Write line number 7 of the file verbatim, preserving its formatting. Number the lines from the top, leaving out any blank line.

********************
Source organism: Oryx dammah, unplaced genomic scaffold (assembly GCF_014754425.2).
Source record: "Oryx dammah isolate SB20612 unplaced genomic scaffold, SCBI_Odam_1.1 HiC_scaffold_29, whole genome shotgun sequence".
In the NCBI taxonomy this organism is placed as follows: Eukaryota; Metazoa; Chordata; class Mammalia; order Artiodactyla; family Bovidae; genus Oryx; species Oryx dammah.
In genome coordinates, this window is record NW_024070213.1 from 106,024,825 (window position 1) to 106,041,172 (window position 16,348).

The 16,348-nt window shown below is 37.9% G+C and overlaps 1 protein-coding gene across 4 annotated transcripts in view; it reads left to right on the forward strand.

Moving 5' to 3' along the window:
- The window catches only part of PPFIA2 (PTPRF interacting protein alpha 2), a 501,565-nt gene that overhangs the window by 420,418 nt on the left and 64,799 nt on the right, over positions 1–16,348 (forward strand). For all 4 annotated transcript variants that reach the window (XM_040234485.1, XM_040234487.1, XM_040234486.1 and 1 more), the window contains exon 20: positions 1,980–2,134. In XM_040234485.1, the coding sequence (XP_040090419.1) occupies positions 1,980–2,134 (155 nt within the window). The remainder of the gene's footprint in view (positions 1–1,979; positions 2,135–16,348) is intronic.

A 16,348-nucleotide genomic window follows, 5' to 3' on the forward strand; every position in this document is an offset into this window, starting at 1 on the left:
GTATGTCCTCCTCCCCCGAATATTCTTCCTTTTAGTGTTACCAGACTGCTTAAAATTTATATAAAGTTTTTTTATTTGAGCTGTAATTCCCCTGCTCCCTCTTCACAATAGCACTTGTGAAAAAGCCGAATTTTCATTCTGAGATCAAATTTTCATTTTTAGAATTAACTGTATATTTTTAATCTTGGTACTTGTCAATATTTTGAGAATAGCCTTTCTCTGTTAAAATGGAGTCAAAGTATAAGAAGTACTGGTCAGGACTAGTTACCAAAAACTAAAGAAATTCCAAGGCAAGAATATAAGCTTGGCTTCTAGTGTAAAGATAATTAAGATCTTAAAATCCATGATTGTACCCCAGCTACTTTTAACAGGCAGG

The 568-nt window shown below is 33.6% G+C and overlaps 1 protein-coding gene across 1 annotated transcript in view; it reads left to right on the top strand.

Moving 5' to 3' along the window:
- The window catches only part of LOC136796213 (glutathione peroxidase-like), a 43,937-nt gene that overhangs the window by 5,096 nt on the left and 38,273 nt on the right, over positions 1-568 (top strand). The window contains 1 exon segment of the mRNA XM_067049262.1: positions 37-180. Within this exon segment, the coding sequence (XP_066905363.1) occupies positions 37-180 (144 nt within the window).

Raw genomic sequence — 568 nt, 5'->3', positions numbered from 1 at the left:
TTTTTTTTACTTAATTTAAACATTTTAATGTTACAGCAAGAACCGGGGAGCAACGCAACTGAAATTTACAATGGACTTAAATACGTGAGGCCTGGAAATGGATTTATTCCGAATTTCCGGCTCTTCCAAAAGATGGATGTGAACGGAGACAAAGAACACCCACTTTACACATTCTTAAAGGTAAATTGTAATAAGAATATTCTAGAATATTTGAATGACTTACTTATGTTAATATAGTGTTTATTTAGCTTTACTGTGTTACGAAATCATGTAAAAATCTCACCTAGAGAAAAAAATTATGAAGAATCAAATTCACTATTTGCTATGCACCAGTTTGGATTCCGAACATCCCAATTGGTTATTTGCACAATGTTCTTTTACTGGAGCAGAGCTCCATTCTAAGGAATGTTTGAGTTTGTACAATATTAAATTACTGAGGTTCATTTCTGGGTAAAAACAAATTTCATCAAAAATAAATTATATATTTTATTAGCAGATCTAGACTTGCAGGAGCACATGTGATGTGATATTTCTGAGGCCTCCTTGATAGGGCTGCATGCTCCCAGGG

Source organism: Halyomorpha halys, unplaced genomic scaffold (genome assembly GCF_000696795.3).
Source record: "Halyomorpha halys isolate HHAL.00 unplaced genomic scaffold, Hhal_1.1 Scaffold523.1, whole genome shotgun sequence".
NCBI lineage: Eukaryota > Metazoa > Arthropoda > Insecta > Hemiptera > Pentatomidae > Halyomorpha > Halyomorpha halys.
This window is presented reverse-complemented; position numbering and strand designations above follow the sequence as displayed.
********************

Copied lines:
- The window catches only part of PPFIA2 (PTPRF interacting protein alpha 2), a 501,565-nt gene that overhangs the window by 420,418 nt on the left and 64,799 nt on the right, over positions 1–16,348 (forward strand). For all 4 annotated transcript variants that reach the window (XM_040234485.1, XM_040234487.1, XM_040234486.1 and 1 more), the window contains exon 20: positions 1,980–2,134. In XM_040234485.1, the coding sequence (XP_040090419.1) occupies positions 1,980–2,134 (155 nt within the window). The remainder of the gene's footprint in view (positions 1–1,979; positions 2,135–16,348) is intronic.